As a result, Beaver Street's wholesale prices have risen to an average of $3 a pound wholesale for frozen 3-5-ounce fillets, according to Trager.

Suppliers have seen retail prices that are up $1 to $2 a pound over the same time last year, reaching up to $8.99 a pound.

Retail prices for Food Lion, the 1,300-store chain in Salisbury, N.C., owned by the Delhaize Group of Brussels, Belgium, have increased about $1 a pound over last year.

Tilapia is selling at supermarkets for between $4.99 and $5.99 a pound on average, and is typically promoted at between $3.99 and $4.99 a pound - about $1 higher than last year's promoted price, says Karen Peterson, a Food Lion spokesperson.

Retail prices at Publix Super Markets of Lakeland, Fla., have increased only slightly because the 940-store chain purchases only fresh tilapia from Central and South America. The average retail price rose from $5.56 a pound last year to $5.64 a pound so far in 2008, says Maria Brous, a Publix spokesperson.

"The lack of frozen in the marketplace has pressured fresh, but we have not been impacted," 
says Brous.

Food Lion, on the other hand, has raised its prices.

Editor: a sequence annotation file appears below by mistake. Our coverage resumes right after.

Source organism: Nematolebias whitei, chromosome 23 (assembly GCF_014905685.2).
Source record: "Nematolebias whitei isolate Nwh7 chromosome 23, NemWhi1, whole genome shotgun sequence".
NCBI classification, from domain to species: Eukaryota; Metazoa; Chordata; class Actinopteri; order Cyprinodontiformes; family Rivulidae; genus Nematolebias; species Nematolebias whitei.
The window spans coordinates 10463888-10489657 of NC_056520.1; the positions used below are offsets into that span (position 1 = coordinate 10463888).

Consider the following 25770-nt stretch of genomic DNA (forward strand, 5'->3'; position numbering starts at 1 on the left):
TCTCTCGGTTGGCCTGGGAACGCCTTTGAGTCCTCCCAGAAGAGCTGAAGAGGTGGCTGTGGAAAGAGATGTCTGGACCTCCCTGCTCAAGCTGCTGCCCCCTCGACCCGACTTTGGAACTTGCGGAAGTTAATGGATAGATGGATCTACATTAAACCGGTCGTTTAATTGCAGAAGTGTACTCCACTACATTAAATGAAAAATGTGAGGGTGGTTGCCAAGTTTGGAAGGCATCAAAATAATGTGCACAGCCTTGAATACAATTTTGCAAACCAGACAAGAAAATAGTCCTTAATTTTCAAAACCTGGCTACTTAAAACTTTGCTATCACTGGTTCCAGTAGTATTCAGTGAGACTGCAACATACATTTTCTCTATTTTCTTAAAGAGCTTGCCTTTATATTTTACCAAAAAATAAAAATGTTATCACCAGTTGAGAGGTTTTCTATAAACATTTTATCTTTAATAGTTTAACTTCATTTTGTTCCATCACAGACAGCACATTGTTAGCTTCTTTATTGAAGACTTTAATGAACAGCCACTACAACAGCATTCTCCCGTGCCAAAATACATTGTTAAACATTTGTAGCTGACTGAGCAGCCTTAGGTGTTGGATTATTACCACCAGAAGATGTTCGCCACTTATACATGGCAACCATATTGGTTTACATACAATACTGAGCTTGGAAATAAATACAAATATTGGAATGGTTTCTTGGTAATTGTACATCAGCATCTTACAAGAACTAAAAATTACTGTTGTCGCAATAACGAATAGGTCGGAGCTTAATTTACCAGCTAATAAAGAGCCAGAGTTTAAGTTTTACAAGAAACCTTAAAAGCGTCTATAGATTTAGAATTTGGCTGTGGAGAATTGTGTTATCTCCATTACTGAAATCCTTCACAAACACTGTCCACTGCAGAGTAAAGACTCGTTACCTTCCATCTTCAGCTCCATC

"The entire supply chain has been strained due to the harsh [China] winters of 2007 and 2008. Our [tilapia] supply hasn't been directly impacted, but costs have increased," says Peterson.

At the same time, retailers and foodservice operators are not pricing consumers out of the market, according to suppliers.

"Retailers are doing a really good job of getting the product to the consumer at a price that enables volume movement," says Schramm. Restaurant chains are also doing well with tilapia and have developed innovative recipes, he adds.

The price pressure will likely be felt more on larger fillets, since farmers will sell the smaller sizes for strong prices while there is a high demand.

"The traditional spread between your small, medium and large fillets has become greater," says Beaver Street's Trager.

 

Benefits debated